© Association for Human Rights in Central Asia
“How can I go on living?” was the question posed by almost every
woman who suffered from sexual violence during the ethnic conflict in
Following the ousting of Kyrgyzstan’s president Kurmanbek Bakiyev on April 7th 2010,
a new violence between Kyrgyz and Uzbeks sparked off in the city of Jalal-Abad. By
June it had spread to the southern city of Osh. While the conflict between the two
ethnic groups was not the first one, this turned out to be the most serious outburst of
violence over the past two decades.
According to official data, prior to the events of April 2010, ethnic Uzbeks made
up approximately 14.7% of the population of Southern Kyrgyzstan, while according to
independent sources – up to 30 %. Most of them were urban residents.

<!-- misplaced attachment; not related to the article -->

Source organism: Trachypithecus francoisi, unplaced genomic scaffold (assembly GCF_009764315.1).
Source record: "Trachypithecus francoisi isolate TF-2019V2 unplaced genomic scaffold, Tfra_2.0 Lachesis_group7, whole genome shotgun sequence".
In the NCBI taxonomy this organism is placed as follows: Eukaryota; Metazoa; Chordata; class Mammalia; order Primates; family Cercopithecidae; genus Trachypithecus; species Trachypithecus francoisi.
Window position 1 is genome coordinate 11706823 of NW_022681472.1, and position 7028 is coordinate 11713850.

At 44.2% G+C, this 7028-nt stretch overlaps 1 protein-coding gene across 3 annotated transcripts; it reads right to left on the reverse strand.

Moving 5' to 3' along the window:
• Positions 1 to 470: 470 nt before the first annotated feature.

This problem affects and concerns many people in southern Kyrgyzstan. We want to
do all we can to help the victims resume a normal life.
The tremendous cruelty that characterized the events of June in southern Kyrgyzstan
has shocked us all. A large number of people have suffered. The chronicle of these
events will continue reminding us of these crimes that cannot be forgotten or justified.
Today, the victims of this ethnic conflict don’t feel protected, especially women and
children who were involuntary witnesses and victims of these abhorrent acts.
The media and the international community followed and reported on the Osh conflict.
However, much about this tragedy has been left untold, including the sexual violence.
This report only presents the stories of a few of the victims, who are in serious need of help.
Photograph: author unknown Both sides of the ethnic conflict have
committed crimes against helpless women and children as a revenge
tactic against one another. These women and children were tortured,
raped, and murdered. Their relatives and loved ones have to
continue living amongst us, with a heavy weight of pain and suffering.